Post-Ebola Leadership Training for Liberia's Communities
March 31, 2016 • Liberia
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Townspeople receive Bible-based guidance to help with recovery after Ebola

The Ebola epidemic was traumatic for many, many Liberians, and the need for post-outbreak counselling has been obvious. In addition, an important concern arose during the Ebola outbreak that, while slightly less obvious, has no less need to be addressed: leadership development. During the spread of Ebola, a lack of leadership became evident in many communities. People didn’t know what to do or whom to listen to. They didn’t know where to turn for guidance.

In response to these needs, Samaritan’s Purse has implemented a leadership development and trauma counseling programme in Liberia that is having a tremendous impact on communities.

Pastor Tongah

Pastor Tongah

Samaritan’s Purse began targeting influential community leaders to train them in Bible-based leadership and trauma counseling, provide them with the knowledge they need to be prepared for future outbreaks or emergencies, and teach them strategies for applying their knowledge for the betterment of their churches and communities.

Through the programme, Samaritan’s Purse staff members share a Biblical perspective on a variety of topics including love, forgiveness, and servant leadership.

The project has been especially effective in Fasu and Gaynimah. In Fasu, there has been an increase in unity among the people and the surrounding villages. Participants of three other villages come every Wednesday to take part in the training.

“There are both Christians and Muslims participating, which provides the opportunity for Muslims to hear the Gospel while the Christians are rededicating their lives to Christ,” said Pastor Joseph Tongah.

People in Fasu are now applying good hygiene practices, carrying out regular town cleaning, resuming regular hand washing practices, and working toward constructing new shelters for their animals.

“We have also realised the need and are improving on applying genuine love, forgiveness, and patience toward our neighbours, which we believe brings God’s blessings,” Tongah said.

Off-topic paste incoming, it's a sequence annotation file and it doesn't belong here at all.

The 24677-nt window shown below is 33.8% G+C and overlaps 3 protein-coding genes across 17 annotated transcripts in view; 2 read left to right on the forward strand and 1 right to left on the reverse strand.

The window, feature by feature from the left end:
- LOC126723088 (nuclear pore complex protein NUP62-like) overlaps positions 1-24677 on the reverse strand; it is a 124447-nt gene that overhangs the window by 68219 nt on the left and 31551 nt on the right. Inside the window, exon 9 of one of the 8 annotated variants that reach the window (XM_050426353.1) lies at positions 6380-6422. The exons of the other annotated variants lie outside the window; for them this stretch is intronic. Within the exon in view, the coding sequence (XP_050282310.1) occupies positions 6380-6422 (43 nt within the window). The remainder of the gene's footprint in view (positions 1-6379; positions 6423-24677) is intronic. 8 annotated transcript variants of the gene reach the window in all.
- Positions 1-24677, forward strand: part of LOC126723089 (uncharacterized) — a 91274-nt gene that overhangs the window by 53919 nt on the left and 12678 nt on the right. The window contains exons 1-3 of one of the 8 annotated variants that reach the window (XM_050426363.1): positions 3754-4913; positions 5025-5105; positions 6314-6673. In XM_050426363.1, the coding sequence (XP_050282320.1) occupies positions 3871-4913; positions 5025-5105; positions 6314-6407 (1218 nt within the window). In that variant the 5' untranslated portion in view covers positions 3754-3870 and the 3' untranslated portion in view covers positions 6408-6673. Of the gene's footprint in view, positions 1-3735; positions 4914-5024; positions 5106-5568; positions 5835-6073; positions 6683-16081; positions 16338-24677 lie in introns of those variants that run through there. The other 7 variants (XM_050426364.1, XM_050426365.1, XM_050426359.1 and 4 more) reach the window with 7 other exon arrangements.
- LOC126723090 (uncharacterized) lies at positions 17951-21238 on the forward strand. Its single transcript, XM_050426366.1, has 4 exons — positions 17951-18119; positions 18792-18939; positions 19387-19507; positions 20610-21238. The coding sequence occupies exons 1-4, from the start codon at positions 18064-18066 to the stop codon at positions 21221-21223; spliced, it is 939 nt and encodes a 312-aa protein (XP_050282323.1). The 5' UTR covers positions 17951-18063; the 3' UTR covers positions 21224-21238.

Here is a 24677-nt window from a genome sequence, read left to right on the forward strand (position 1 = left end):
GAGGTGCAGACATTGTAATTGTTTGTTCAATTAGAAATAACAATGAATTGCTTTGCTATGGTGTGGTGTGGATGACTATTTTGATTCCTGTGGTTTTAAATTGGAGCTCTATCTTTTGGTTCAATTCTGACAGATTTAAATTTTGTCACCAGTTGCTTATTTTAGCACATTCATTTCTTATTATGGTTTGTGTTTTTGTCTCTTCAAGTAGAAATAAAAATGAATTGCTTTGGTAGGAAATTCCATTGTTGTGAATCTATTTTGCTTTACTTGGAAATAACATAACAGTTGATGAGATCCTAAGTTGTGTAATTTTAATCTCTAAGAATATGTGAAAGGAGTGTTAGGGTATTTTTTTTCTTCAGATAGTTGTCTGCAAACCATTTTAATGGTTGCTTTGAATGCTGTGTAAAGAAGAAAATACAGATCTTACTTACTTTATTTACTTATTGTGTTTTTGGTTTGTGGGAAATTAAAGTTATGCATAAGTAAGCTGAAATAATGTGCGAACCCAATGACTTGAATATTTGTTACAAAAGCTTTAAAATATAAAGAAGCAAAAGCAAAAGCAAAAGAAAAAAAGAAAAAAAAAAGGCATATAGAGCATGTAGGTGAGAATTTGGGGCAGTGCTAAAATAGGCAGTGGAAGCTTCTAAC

In Gaynimah, a predominantly Muslim community, people said that forgiveness is not commonly practiced and is a somewhat unfamiliar concept. However, after Samaritan’s Purse staff taught about forgiveness, the community leaders became open to the idea.

The classroom used to teach leadership skills

The classroom used to teach leadership skills

“This teaching on forgiveness is washing away the evil from our hearts,” the town chief said. “Before this training, we didn’t know how to forgive one another. This training has also showed us some areas of our lives that need to be cleaned up. This is already an opener for us to learn these truths about God’s idea of leadership.”

In addition to forgiveness, the community was unclear about the concept of sustainable development and often waited for others to fix things for them. Prior to the commencement of the programme, the town hall of Gaynimah lay in an unfinished and dilapidated condition for more than six years. Meetings would be held either in the edifice of the church or at the town chief’s house.

When the community received training on work ethic and sustainable development, they were inspired to clean up and rehabilitate their own town hall. Now they have a place where they can meet to discuss issues pertaining to the development of their community. From the training, they have also decided to commence a guesthouse project.

We give God all the glory for breakthroughs in towns like Fasu and Gaynimah and thank Him that a door of opportunity has been opened to share the love of Christ. Some have publicly professed to trust in Christ and offered their lives to Him.

Islam has a strong hold in Gaynimah, and many people fear for their lives if they openly profess Christianity. We continue to pray for this stronghold to be broken and, in the meantime, praise God that the Gospel is quietly changing many lives.

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